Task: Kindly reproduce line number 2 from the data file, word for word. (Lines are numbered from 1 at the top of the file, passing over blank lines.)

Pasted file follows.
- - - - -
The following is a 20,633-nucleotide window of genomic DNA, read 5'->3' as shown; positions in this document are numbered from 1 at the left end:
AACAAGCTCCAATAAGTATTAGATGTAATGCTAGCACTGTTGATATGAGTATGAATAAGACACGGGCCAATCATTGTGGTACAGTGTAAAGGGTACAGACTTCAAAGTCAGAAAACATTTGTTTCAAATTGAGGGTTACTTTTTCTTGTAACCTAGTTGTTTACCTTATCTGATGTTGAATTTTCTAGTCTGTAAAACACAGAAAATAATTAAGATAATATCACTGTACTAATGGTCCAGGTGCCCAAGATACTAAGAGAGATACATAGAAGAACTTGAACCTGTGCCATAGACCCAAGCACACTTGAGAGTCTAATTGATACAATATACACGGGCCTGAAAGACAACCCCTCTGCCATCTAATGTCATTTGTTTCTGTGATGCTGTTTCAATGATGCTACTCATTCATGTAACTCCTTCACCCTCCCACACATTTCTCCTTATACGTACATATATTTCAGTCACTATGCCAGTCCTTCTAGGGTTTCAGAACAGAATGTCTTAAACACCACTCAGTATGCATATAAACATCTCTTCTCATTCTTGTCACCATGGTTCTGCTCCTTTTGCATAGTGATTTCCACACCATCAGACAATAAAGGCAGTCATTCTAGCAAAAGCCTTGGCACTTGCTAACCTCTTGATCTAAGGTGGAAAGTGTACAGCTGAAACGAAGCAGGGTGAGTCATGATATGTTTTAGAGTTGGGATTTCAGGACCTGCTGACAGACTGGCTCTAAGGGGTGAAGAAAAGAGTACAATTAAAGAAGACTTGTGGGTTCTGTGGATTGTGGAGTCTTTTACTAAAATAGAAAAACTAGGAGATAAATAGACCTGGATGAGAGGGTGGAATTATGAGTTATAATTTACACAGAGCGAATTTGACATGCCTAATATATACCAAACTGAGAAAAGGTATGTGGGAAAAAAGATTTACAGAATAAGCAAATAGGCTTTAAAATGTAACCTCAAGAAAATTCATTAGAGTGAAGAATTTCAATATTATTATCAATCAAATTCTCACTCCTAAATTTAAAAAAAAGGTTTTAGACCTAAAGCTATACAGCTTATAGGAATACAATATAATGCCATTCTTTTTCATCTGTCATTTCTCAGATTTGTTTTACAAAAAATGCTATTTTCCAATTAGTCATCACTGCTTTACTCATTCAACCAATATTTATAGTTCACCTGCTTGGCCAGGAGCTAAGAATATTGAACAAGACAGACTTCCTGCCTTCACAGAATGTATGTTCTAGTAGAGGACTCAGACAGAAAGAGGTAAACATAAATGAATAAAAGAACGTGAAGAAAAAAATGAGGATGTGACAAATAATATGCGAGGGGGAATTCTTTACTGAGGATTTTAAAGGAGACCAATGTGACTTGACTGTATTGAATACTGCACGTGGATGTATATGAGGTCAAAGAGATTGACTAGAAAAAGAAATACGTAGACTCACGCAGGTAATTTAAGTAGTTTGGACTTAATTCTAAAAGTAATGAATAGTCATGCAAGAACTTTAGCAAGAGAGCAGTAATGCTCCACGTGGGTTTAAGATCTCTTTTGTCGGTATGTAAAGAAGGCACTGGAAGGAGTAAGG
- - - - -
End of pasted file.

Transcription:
AACAAGCTCCAATAAGTATTAGATGTAATGCTAGCACTGTTGATATGAGTATGAATAAGACACGGGCCAATCATTGTGGTACAGTGTAAAGGGTACAGACTTCAAAGTCAGAAAACATTTGTTTCAAATTGAGGGTTACTTTTTCTTGTAACCTAGTTGTTTACCTTATCTGATGTTGAATTTTCTAGTCTGTAAAACACAGAAAATAATTAAGATAATATCACTGTACTAATGGTCCAGGTGCCCAAGATACTAAGAGAGATACATAGAAGAACTTGAACCTGTGCCATAGACCCAAGCACACTTGAGAGTCTAATTGATACAATATACACGGGCCTGAAAGACAACCCCTCTGCCATCTAATGTCATTTGTTTCTGTGATGCTGTTTCAATGATGCTACTCATTCATGTAACTCCTTCACCCTCCCACACATTTCTCCTTATACGTACATATATTTCAGTCACTATGCCAGTCCTTCTAGGGTTTCAGAACAGAATGTCTTAAACACCACTCAGTATGCATATAAACATCTCTTCTCATTCTTGTCACCATGGTTCTGCTCCTTTTGCATAGTGATTTCCACACCATCAGACAATAAAGGCAGTCATTCTAGCAAAAGCCTTGGCACTTGCTAACCTCTTGATCTAAGGTGGAAAGTGTACAGCTGAAACGAAGCAGGGTGAGTCATGATATGTTTTAGAGTTGGGATTTCAGGACCTGCTGACAGACTGGCTCTAAGGGGTGAAGAAAAGAGTACAATTAAAGAAGACTTGTGGGTTCTGTGGATTGTGGAGTCTTTTACTAAAATAGAAAAACTAGGAGATAAATAGACCTGGATGAGAGGGTGGAATTATGAGTTATAATTTACACAGAGCGAATTTGACATGCCTAATATATACCAAACTGAGAAAAGGTATGTGGGAAAAAAGATTTACAGAATAAGCAAATAGGCTTTAAAATGTAACCTCAAGAAAATTCATTAGAGTGAAGAATTTCAATATTATTATCAATCAAATTCTCACTCCTAAATTTAAAAAAAAGGTTTTAGACCTAAAGCTATACAGCTTATAGGAATACAATATAATGCCATTCTTTTTCATCTGTCATTTCTCAGATTTGTTTTACAAAAAATGCTATTTTCCAATTAGTCATCACTGCTTTACTCATTCAACCAATATTTATAGTTCACCTGCTTGGCCAGGAGCTAAGAATATTGAACAAGACAGACTTCCTGCCTTCACAGAATGTATGTTCTAGTAGAGGACTCAGACAGAAAGAGGTAAACATAAATGAATAAAAGAACGTGAAGAAAAAAATGAGGATGTGACAAATAATATGCGAGGGGGAATTCTTTACTGAGGATTTTAAAGGAGACCAATGTGACTTGACTGTATTGAATACTGCACGTGGATGTATATGAGGTCAAAGAGATTGACTAGAAAAAGAAATACGTAGACTCACGCAGGTAATTTAAGTAGTTTGGACTTAATTCTAAAAGTAATGAATAGTCATGCAAGAACTTTAGCAAGAGAGCAGTAATGCTCCACGTGGGTTTAAGATCTCTTTTGTCGGTATGTAAAGAAGGCACTGGAAGGAGTAAGG